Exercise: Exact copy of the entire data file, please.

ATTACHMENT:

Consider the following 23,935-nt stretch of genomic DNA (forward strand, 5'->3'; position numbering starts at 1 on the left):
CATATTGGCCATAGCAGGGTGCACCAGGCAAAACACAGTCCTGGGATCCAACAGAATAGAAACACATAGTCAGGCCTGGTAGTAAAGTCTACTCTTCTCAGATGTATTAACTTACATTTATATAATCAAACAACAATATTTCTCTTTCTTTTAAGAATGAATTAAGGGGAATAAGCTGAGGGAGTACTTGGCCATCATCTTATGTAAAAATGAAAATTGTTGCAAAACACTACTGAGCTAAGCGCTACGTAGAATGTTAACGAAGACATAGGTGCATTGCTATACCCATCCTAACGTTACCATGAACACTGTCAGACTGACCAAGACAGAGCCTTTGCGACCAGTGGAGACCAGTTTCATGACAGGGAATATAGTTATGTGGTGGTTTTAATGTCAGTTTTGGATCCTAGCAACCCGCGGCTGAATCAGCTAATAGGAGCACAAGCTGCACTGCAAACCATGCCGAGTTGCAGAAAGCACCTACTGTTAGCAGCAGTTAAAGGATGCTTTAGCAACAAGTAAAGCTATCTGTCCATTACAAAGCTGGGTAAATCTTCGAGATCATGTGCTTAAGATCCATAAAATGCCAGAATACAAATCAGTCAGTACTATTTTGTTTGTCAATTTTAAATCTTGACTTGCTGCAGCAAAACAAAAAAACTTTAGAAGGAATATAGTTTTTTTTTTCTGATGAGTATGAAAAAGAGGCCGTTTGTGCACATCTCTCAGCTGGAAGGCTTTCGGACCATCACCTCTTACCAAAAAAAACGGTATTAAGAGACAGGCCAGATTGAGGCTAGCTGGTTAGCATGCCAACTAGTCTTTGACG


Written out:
Consider the following 23,935-nt stretch of genomic DNA (forward strand, 5'->3'; position numbering starts at 1 on the left):
CATATTGGCCATAGCAGGGTGCACCAGGCAAAACACAGTCCTGGGATCCAACAGAATAGAAACACATAGTCAGGCCTGGTAGTAAAGTCTACTCTTCTCAGATGTATTAACTTACATTTATATAATCAAACAACAATATTTCTCTTTCTTTTAAGAATGAATTAAGGGGAATAAGCTGAGGGAGTACTTGGCCATCATCTTATGTAAAAATGAAAATTGTTGCAAAACACTACTGAGCTAAGCGCTACGTAGAATGTTAACGAAGACATAGGTGCATTGCTATACCCATCCTAACGTTACCATGAACACTGTCAGACTGACCAAGACAGAGCCTTTGCGACCAGTGGAGACCAGTTTCATGACAGGGAATATAGTTATGTGGTGGTTTTAATGTCAGTTTTGGATCCTAGCAACCCGCGGCTGAATCAGCTAATAGGAGCACAAGCTGCACTGCAAACCATGCCGAGTTGCAGAAAGCACCTACTGTTAGCAGCAGTTAAAGGATGCTTTAGCAACAAGTAAAGCTATCTGTCCATTACAAAGCTGGGTAAATCTTCGAGATCATGTGCTTAAGATCCATAAAATGCCAGAATACAAATCAGTCAGTACTATTTTGTTTGTCAATTTTAAATCTTGACTTGCTGCAGCAAAACAAAAAAACTTTAGAAGGAATATAGTTTTTTTTTTCTGATGAGTATGAAAAAGAGGCCGTTTGTGCACATCTCTCAGCTGGAAGGCTTTCGGACCATCACCTCTTACCAAAAAAAACGGTATTAAGAGACAGGCCAGATTGAGGCTAGCTGGTTAGCATGCCAACTAGTCTTTGACG